12. July 2012 / Ricky Ricardo
Landscape Architecture High on Mushrooms
We generally think of mushrooms as being elusive, hidden in the dark depths of forests. However in recent years some rather gigantic ones have been popping up in unusual places. From a botanical garden in central Singapore to a newly built 'sustainable city' in the deserts of the United Arab Emirates, gigantic mushroom-like structures are seemingly the trend in contemporary landscape architecture. But what exactly are these strange things, and how do they benefit public space?
Image: courtesy of Maxthreads.
Tainan main station master plan by Maxthreads is imagined as a "cultural based community and nature intervention, with sustainable residential development and the potential for natural habitat areas." The proposal aims to "reconcile community and biodiversity."
Metropol Parasol, Seville / J. MAYER H. architects.
Metropol Parosol, (Parasol being a type of mushroom: Macrolepiota procera) designed by J. MAYER H. architects, became the new icon for Seville. This structure, resembling a giant cluster of fungi-like growth "defines a unique relationship between the historical and the contemporary city."
Image: Masdar Sustainable City / LAVA
In Masdar City (United Arab Emirates) by LAVA, the mushroom-like structures are named 'Petals from Heaven’ and they feature interactive umbrellas that open, provide shade from the hot desert sun, and capture energy during daylight hours; folding at night to release stored heat.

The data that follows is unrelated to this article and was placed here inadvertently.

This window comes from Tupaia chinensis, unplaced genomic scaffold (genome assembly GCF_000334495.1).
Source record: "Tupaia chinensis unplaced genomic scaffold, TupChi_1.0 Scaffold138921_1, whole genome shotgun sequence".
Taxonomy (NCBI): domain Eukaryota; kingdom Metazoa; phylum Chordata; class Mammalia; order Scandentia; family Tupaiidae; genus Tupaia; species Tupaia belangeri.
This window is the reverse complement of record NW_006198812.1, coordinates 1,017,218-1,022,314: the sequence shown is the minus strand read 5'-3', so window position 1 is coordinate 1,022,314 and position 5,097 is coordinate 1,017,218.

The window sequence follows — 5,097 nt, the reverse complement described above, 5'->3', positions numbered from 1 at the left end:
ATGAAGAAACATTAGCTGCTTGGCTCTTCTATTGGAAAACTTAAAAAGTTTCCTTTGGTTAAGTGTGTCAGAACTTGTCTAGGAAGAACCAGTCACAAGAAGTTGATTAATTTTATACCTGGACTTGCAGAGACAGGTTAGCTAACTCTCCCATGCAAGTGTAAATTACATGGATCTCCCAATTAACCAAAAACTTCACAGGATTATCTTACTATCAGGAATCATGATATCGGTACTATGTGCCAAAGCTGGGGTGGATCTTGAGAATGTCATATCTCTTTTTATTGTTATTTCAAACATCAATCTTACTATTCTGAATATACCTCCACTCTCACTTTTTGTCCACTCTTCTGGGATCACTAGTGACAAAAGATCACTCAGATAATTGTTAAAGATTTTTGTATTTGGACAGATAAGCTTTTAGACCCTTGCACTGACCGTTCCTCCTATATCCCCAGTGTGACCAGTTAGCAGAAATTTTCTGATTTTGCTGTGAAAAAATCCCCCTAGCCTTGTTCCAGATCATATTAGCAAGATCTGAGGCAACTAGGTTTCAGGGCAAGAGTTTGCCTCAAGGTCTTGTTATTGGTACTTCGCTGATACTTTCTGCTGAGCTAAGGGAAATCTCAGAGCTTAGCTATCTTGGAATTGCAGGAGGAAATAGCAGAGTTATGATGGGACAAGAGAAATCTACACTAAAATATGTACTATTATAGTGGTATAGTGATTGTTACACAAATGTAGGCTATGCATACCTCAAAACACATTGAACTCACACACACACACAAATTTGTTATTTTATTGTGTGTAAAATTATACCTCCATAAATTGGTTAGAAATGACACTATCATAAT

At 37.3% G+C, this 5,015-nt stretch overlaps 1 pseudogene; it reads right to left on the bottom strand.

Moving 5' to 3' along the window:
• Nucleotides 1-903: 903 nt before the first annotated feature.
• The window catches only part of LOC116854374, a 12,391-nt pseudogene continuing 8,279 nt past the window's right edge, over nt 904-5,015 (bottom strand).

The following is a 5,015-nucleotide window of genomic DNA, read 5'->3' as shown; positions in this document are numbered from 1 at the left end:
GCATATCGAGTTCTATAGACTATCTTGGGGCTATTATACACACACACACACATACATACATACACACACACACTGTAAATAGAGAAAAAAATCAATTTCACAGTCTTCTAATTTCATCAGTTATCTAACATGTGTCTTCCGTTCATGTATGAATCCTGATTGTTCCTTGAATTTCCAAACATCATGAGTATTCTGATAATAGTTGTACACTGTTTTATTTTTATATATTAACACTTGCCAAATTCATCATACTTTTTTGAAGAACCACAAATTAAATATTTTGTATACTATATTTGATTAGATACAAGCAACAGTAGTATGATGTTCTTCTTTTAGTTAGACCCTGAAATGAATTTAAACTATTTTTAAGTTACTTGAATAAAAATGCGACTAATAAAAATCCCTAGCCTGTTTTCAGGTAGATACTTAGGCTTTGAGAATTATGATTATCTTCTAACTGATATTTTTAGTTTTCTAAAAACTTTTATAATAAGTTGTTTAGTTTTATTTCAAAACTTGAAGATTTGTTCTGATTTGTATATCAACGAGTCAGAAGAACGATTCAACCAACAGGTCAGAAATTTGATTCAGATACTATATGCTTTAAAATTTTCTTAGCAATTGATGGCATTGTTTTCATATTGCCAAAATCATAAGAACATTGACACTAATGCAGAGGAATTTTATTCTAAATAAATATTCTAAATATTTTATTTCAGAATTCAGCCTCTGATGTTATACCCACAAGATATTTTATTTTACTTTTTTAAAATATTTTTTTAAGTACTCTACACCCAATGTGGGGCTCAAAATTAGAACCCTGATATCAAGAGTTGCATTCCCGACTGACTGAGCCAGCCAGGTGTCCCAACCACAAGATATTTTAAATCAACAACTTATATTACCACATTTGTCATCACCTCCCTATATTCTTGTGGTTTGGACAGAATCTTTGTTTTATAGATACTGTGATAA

Photo: View of Bay South, courtesy of National Parks Board Singapore.
In Gardens by the Bay, (Singapore) by British architects Wilkinson Eyre and landscape architects Grant Associates (see Topos 78), the gigantic mushroom towers, or 'Super Trees' act as "spectacular vertical gardens" that create their own micro-climates by capturing water and releasing it slowly, cooling the surrounding air. Covered in verdant plant life, they act to synthesize the living and the artificial to enable a hyper-experience of nature.
Image: courtesy of Constantin Boincean, Ralph Bertram and Aleksandra Danielak.
Project Umbrella (unbuilt) by architects Constantin Boincean, Ralph Bertram and Aleksandra Danielak proposes mushroom-like structures that "initially appear to be oversized street furniture, though are actually solar evaporators that can be implemented within LA’s existing grid, clarifying black water from the sewage system, and through a process of evaporation and condensation, redistributing it."
So the question is: are the projects above merely perpetuating a new 'eco-aesthetic' of the moment (perhaps like green roofs in the mid noughties) suggesting a level of sustainability beyond reality? Or are these projects real steps toward some kind of 'biophilic future', acting to blur the binary between culture and nature?
Or maybe this is all just collective hallucination...